https://gdsengagement.blog.gov.uk/2016/11/04/what-we-mean-when-we-say-show-the-thing/

What we mean when we say "Show the Thing"

show-the-thing-poster

We love a good catchphrase at GDS (such as "Look Sideways" and "the unit of delivery is the team"). "Show the Thing" is one of the oldest ones.

It started out as a slide in a presentation. It became a poster, a sticker, then a cliché. But we still say it, and we still mean it.

"But what does it mean?" someone asked me recently. "What 'Thing' are you talking about?" It turns out that buzzwords can lose their meaning over time, because they lose context.

Many people who were in the audience for the presentation when "Show the Thing" was first (ahem) a Thing, have since left GDS. And many people who joined since then don't have that shared context and understanding. The meaning of "Show the Thing" has faded with time.

Show the Thing means avoiding waffle

Right from the start, the point of "Show the Thing" was to encourage people at GDS to talk about work in progress by actually showing the work in progress.

Rather than doing a presentation and just saying "We've built an alpha", people were encouraged to show the alpha itself. Either as a live demonstration (which can be nerve-shatteringly risky for the presenter), or simply some screenshots.

We still do this. When we're talking about services in our presentations, we show screenshots or pictures or video footage of the services. When we're talking about users, we show pictures of users (or user research). When we're talking about a team, we show pictures of the team.

Show the Thing makes us more open

Promising something concrete in the future, rather than showing work in progress, sets us up to fail. Particularly if user research suggests that the work moves in a new direction and we end up creating something very different.

Remember Design Principle number 10: make things open, it makes them better. Showing the Thing is a terrific way of being open. It helps you make a better Thing.

Show the Thing means avoiding ambiguity

It helps you make sure that everyone in your audience understands the same thing. If you use visual metaphors, there's a chance that not everyone will understand them in the same way.

An example: I once saw a presentation where the speaker was talking about freedom to use a particular software development method. They used a huge picture of a seagull flying over a cliff to illustrate this point. In the speaker's mind, the bird represented "freedom".

But the way the talk was structured and spoken aloud meant that the meaning of that slide was confusing. Some people in the audience – myself included – thought it was trying to make a point about speed of delivery. To those people, the bird represented "speed". The message of the talk was ambiguous, and not everyone left the room thinking the same thing.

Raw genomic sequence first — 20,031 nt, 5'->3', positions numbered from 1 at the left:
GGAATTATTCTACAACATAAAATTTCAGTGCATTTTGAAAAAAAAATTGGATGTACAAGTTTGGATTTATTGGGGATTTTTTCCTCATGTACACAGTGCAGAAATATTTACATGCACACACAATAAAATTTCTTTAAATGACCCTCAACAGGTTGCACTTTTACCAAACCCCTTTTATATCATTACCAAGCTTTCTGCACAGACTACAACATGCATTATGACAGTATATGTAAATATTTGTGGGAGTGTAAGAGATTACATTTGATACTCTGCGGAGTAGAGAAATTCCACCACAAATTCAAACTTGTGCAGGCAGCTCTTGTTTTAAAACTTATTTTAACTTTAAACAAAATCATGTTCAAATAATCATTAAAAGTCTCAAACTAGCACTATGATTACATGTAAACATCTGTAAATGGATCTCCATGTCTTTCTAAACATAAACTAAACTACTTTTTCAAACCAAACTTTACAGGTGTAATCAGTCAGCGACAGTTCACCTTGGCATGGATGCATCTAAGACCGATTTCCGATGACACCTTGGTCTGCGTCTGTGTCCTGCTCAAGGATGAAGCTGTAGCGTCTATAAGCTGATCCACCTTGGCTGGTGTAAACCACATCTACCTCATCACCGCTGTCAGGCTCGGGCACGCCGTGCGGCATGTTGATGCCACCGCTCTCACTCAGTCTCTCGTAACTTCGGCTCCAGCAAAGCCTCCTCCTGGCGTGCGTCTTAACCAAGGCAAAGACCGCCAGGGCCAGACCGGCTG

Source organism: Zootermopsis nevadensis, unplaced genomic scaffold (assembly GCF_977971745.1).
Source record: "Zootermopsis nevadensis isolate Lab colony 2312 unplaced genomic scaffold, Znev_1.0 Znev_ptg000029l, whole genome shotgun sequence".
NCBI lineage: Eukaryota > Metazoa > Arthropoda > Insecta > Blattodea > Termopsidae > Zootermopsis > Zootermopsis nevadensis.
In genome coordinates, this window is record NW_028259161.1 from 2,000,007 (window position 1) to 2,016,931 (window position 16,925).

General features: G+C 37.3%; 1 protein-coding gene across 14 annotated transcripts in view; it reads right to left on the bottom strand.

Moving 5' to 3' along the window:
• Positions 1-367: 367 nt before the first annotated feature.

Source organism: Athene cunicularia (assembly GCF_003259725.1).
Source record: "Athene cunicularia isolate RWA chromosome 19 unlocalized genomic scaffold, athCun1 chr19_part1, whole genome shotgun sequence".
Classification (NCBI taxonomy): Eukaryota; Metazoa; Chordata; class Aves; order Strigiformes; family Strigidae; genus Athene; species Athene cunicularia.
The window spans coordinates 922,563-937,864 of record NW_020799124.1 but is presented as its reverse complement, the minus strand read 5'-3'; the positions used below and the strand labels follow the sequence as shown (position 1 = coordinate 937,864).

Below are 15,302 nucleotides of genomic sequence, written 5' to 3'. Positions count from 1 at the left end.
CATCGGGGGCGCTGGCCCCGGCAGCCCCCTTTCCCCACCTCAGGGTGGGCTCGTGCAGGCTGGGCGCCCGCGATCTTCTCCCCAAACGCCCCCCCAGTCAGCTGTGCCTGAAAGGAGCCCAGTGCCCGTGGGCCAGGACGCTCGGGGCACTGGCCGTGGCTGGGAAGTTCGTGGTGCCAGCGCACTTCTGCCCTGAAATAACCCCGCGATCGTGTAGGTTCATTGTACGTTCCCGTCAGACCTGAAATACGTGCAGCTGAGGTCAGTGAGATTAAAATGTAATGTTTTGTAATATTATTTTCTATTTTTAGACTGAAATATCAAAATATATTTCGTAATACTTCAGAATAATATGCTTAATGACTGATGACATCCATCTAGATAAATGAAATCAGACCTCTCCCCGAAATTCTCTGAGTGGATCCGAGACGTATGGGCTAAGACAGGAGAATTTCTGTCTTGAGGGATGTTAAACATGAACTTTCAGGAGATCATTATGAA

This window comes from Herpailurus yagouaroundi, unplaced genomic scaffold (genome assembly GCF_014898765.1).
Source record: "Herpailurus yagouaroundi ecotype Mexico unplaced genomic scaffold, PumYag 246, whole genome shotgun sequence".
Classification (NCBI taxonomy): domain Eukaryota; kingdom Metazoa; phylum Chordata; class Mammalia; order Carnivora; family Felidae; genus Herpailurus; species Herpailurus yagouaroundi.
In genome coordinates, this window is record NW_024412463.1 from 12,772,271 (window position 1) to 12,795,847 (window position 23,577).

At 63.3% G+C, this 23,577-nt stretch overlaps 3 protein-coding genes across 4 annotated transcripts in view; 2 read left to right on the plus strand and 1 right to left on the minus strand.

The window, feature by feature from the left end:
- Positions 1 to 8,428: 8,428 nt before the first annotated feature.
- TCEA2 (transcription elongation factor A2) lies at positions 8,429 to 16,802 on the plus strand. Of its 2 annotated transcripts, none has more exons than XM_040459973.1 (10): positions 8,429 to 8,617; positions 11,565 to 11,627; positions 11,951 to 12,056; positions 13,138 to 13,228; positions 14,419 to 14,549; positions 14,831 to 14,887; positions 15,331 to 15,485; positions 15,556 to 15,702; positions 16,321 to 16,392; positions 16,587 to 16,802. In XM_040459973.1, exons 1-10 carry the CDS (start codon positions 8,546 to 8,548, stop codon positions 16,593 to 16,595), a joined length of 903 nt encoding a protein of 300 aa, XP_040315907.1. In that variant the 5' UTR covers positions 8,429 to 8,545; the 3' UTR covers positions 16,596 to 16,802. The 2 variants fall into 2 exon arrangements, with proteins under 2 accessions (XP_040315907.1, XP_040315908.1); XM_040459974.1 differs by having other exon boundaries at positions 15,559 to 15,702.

It doesn't sound like a big deal, but it matters when your organisation is trying to deliver a consistent and clear message over time. The more often you use visual metaphors, the more chances there are for some of your audience to misunderstand what you're trying to say.

The simplest way to avoid that is to avoid the visual metaphors, and just Show the Thing.

When there's no Thing to Show

This is where it gets difficult.

Sometimes, you want to talk about something that isn't so tangible. Something that only exists as a concept or an idea. You might have to be more creative here, and think of a thing that’s closely related, or better still directly affected, by the intangible Thing you want to talk about. We’ve done that in things like the Putting data to good use film that we made for Sprint 16. It veers closer to visual metaphor, but we tried hard to make all the graphical elements in it directly relatable to the work being done. They show the things that are affected by data, and could be improved by putting it to good use.

Another example: I was asked about how to “Show the Thing” when the “Thing” was a database. My suggestion was to find the person in charge of the database, and take a photo of them. Then in the presentation, for the speaker to introduce that person: “This is so-and-so. She’s in charge of a huge database. Doing the work we’re proposing, in the way we’re suggested, would make so-and-so’s job so much easier.”

A third option is to re-interpret what the “Thing” could be: it doesn’t have to be a service or a web page or a product. It might be what your team has learned or discovered while doing the work. Maybe that’s the more important thing. So show that.

Sometimes the Thing points to other things

Another approach is to make an object that represents what you want to talk about, take a picture of it, and show that in your presentation.

Let’s say you’re discussing some research your team has done. There’s no point putting all the research on slides, because no one will be able to read it. But you could print it out, put it on the wall, and take a photo of it. Then, in your talk, use the photo to alert colleagues to the fact that there's something on the wall.

You could say out loud: "We've done some research and it's on the walls for you to read and comment on."

The point of that slide isn't to enable people to read the research, but to alert them to the fact that it exists. Then they can go and read it in their own time.

That’s why we encourage presenters to keep each slide brief: slides are not good places for detail. But they're very good places to advertise the fact that there is more detail somewhere else, so your audience can read it in their own time.

We think that Showing the Thing is as important as it was when we first started using the phrase. We just need to make sure that people still understand what it means.

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